This past weekend I took a trip to the movie theater to see Hostiles, starring Christian Bale and Rosamund Pike. While I’m a fan of the western genre in general, I wasn’t sure what to expect from this film. The trailers didn’t give much away–which I suppose is a good thing. Nonetheless, having seen many hit-or-miss films lately, I went in with tempered expectations. Now able to say I was pleasantly surprised, here is my Hostiles movie review.
In 1892, a legendary Army captain (Christian Bale) reluctantly agrees to escort a Cheyenne chief (Wes Studi) and his family through dangerous territory. A long history between the two impacts how they will handle the journey ahead.
3 Great Things, 1 Improvable Thing
Great: Gray Morality
This is the first on my list for a reason. I’m a firm believer that our stories occur on a micro basis. As much as we tend to lump groups of people together, our individual experiences are just that. For this reason I found it extremely refreshing to see the propensity to do both good and bad within each character.
Game of Thrones was the first show to really plant the seed of this idea in my head. Especially in the case of the Lannisters, we see the line between antagonist and protagonist blurred in a realistic way. For example, where Jamie can be an incestuous, brutal combatant, at times we see a softer side to him too (Tyrion and Brienne).
In ‘Hostiles,’ essentially all characters have blood on their hands, Americans and Natives alike. Over time the “protagonist” characters are the ones who come to accept there is a reason for the other side’s hatred. They learn the only way to right the wrongs is to move forward, past a dark time when attack and subsequent revenge is all there was.
And maybe you believe one side is more warranted than the other and that’s fine. The point of this story is shouting about it or pretending to be superior doesn’t make you part of the solution. The people involved don’t move forward unless they come together the way the Army captain and Cheyenne chief do. In the end, their initial reluctance and mutual redemption is what truly advances society. This in clear in the captain’s final decision in the film.
Great: Relentless Action
The extent of intense action to me is a balancing act which depends on the overall purpose. Plenty of books/movies/shows employ a ton of violence which serves little-to-no purpose in moving the story they are trying to tell forward. In this movie though, the violence WAS the story.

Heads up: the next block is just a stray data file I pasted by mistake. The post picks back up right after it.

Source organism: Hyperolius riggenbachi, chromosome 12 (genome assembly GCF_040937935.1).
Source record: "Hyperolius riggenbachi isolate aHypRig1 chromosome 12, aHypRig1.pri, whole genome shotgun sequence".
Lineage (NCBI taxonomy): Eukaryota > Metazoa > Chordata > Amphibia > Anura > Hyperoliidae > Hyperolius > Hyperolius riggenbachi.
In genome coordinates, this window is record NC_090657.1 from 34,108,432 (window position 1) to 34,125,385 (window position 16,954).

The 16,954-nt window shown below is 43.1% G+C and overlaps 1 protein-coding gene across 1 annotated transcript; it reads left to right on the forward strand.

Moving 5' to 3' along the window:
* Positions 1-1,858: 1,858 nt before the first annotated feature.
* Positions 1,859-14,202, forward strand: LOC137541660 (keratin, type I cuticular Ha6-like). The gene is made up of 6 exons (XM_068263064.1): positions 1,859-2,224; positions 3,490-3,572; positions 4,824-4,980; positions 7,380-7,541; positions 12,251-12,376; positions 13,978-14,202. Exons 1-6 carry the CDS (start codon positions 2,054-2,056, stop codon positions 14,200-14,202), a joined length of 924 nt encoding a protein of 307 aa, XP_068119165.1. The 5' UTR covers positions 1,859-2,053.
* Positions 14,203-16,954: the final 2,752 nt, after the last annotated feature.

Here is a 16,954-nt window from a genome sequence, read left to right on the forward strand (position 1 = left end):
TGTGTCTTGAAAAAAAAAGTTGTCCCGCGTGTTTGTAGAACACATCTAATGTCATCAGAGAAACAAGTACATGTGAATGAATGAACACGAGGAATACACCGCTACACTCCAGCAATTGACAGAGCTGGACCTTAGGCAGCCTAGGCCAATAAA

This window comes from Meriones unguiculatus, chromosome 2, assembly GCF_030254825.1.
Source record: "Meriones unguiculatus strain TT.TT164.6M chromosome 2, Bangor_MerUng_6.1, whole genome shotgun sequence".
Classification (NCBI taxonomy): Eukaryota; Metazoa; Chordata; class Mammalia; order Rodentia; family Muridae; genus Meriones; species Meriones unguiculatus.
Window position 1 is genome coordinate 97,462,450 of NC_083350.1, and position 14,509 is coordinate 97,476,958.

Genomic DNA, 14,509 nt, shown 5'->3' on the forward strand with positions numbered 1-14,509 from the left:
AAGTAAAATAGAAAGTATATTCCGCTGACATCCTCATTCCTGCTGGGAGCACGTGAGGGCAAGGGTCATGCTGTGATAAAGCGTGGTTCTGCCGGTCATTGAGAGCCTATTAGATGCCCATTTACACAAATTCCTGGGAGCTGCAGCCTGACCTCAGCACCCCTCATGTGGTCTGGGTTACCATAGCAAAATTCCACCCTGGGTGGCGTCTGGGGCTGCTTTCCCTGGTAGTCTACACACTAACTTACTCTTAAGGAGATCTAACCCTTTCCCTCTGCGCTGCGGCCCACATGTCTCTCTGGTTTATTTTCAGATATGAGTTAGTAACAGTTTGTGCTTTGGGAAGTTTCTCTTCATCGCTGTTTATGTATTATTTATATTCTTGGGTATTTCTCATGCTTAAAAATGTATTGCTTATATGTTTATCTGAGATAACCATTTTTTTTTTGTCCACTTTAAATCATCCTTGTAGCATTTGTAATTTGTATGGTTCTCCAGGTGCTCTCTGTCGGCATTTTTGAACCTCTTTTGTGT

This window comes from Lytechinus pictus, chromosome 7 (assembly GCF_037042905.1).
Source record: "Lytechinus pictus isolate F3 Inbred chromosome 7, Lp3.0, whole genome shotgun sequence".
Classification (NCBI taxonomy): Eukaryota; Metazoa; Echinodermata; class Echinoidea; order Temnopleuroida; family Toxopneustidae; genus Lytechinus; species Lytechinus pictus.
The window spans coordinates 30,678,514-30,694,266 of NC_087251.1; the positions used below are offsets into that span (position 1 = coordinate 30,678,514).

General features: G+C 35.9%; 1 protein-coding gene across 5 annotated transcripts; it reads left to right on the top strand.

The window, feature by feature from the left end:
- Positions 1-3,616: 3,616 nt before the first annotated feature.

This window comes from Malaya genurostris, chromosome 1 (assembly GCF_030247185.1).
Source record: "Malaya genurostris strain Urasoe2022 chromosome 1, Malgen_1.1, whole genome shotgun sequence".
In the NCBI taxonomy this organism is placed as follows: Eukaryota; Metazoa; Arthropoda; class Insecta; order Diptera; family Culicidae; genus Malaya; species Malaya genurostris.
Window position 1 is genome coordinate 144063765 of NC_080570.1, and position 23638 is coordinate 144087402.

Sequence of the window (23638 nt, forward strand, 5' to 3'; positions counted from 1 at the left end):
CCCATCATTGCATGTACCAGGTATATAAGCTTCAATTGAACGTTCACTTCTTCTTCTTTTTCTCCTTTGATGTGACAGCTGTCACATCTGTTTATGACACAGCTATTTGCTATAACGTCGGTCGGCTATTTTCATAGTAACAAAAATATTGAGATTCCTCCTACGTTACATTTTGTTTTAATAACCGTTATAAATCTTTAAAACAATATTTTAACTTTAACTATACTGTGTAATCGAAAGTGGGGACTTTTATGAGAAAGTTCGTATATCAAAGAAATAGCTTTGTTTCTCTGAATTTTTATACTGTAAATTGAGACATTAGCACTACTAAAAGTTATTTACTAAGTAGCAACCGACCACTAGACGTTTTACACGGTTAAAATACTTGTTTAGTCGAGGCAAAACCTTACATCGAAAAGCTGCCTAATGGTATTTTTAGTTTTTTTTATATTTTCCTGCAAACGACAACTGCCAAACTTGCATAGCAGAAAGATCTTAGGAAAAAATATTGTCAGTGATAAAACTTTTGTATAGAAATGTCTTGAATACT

It certainly isn’t designed for the faint of heart. The first sequence of the movie in particular is tough to watch. However, this same scene ended up being one of my favorites because it sets the tone and sends a message: no one is safe in this world. Suddenly, we don’t see the actions of misguided, violent enemies as cruel, but defensive. This helps to further establish the above grayness and makes us feel the inner-struggle the characters do with each passing battle.
Great: Character Growth, Man V. Himself
It’s hard to say any specifics here without spoilers, but the growth from beginning to end of the movie are what made it great. Two particularly noteworthy performances of great characters came from Rosamund Pike and Rory Cochrane. Both portrayed the pain of loss in a believable way. More importantly though, both move through the stages of grief powerfully over the course of the story.
As mentioned above, their transformations through experience are what ultimately lead to an understanding with those who were previously sworn enemies. This is, again, what moves us forward as people
My only real gripe with this movie was it felt kind of long because of how many mourning scenes there were. A lot of people die and they do good job of making us care about each one. Additionally, I understand the point is to drill into us loss is a regular occurrence for them which doesn’t get any easier to stomach. However, there are enough scenes of utter heartbreak to remove or alter some of the extended mourning for lesser deaths.
On the other hand, some choices of what-to-show v. not-to-show were great. I think the decisions overall showed how focused the writers were on the characters themselves and I love that most about this movie.
So if you like a western, if you want to see a movie with a message as relevant to the past as the present, if you can appreciate story-appropriate violence, I highly recommend you hit up a theater to see this one!
QOTD: Who’s your favorite all-time example of a “gray” character and why? Let me know below 🙂
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